When the inevitable software update occurs, hopefully these sites will not lose their integrity or worse off, be lost in the ether never to be seen again.  Given these sites are maintained on the National Geographic and Ancestry.com website, i do not believe running out of funds will lead to the demise of these sites.  The backing of large and popular sites that a well maintained will certainly not hurt the longevity of these sites, but on the flip side that is no guarantee.  

Having the user participation aspect, i believe these sites will last as long as their popularity lasts.  That is as long as the number of participants contributing to the sites remain significant. 

I really like the World Memory Project because there will never be a shortage of people interested in finding out about their ancestors and where they come from.  That type of project could branch out into a much broader project.  The Geneographic Project almost does that for the World Memory site, except through tapping into your DNA versus lost documents newly rediscovered.  

I assume data collection for the Geneographic Project is quite extensive and archived or backed up in numerous digital formats and perhaps saved in some analog fashion as well.  After all, it is said that paper copies should always be maintained.  On another note, i wonder what they do with the samples they collect?


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Week 13: Data Visualization

With the explosion of online data comes information overload.  Questions abound about the relevancy, reliability, and accuracy of the data.  Am i accessing the best resource for this data?  Is the data provided the most up to date?  Is the information valid?  Is the data understandable?  If not, is there a better, easier to understand format that could be utilized? How does one determine what is the best of the best information available to them after a Google search returns hundreds upon hundreds of pages of information?  Do you go beyond the first page of search results?  To you go with the trusted and reliable sources only or do you explore what other options may be available?  Are you even putting in the right phrase or words to guarantee the most bang for your buck?  Everything is available at your fingertips with the internet, but that does not necessarily make things easier.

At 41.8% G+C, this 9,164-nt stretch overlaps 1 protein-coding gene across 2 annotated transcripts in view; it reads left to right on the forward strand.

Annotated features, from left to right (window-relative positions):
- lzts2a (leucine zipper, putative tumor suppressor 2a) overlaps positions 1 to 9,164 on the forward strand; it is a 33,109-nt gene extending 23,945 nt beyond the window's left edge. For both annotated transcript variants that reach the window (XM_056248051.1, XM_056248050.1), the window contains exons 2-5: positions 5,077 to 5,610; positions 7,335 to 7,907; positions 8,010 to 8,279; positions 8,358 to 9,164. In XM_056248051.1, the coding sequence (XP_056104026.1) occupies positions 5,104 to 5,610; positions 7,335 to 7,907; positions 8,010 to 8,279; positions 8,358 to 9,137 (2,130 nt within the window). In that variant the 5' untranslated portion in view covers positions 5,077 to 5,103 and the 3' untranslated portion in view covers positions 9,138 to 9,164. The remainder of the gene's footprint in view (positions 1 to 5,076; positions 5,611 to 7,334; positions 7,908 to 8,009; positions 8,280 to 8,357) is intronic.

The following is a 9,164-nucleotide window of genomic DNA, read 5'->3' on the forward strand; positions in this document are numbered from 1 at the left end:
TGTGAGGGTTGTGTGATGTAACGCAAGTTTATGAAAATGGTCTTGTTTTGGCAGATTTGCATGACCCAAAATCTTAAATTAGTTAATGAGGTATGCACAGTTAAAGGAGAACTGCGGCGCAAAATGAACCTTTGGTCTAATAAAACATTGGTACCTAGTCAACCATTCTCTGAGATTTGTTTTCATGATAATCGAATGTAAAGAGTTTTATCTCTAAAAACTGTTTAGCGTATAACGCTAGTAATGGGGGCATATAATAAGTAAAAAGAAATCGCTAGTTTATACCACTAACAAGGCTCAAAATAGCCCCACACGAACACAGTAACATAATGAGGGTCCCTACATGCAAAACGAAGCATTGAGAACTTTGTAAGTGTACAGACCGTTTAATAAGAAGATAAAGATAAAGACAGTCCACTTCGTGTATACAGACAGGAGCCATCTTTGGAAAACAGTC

Data in a graphical format has always driven me crazy.  That is in part due to the dizzying array of data bombarding me.  I have to than interpret that visualization.  Too often data displayed in a visual format is too busy.  The Visualizing Emancipation map is very busy and that is only a fraction of the information.  The data is simplified in an aggregate format, albeit a little over stimulating.  I can click on one red dot to find 15 emancipation events that took place there.  The overlay of the legality of slavery is in shades of gray, and i still find myself staring at the map searching for which spots slavery is impaired versus legal or illegal.

With more digital tools being created and marketed every day, it can be discerned that digital history will take advantage of the tools to present the research to the public.  Given the interactive nature of the internet, historians will even invite input from the outside sources, both scholarly and amateur.  Collaborative efforts to collect information are great because different perspectives add value to a project and bring forth ideas that may not have been thought of or provide information that may not have been found by someone else.  With all the resources of information available on the internet, the more eyes researching something, the better.               

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Week 10: Digitizing and Sourcing Images and Text

Real versus non-real on the web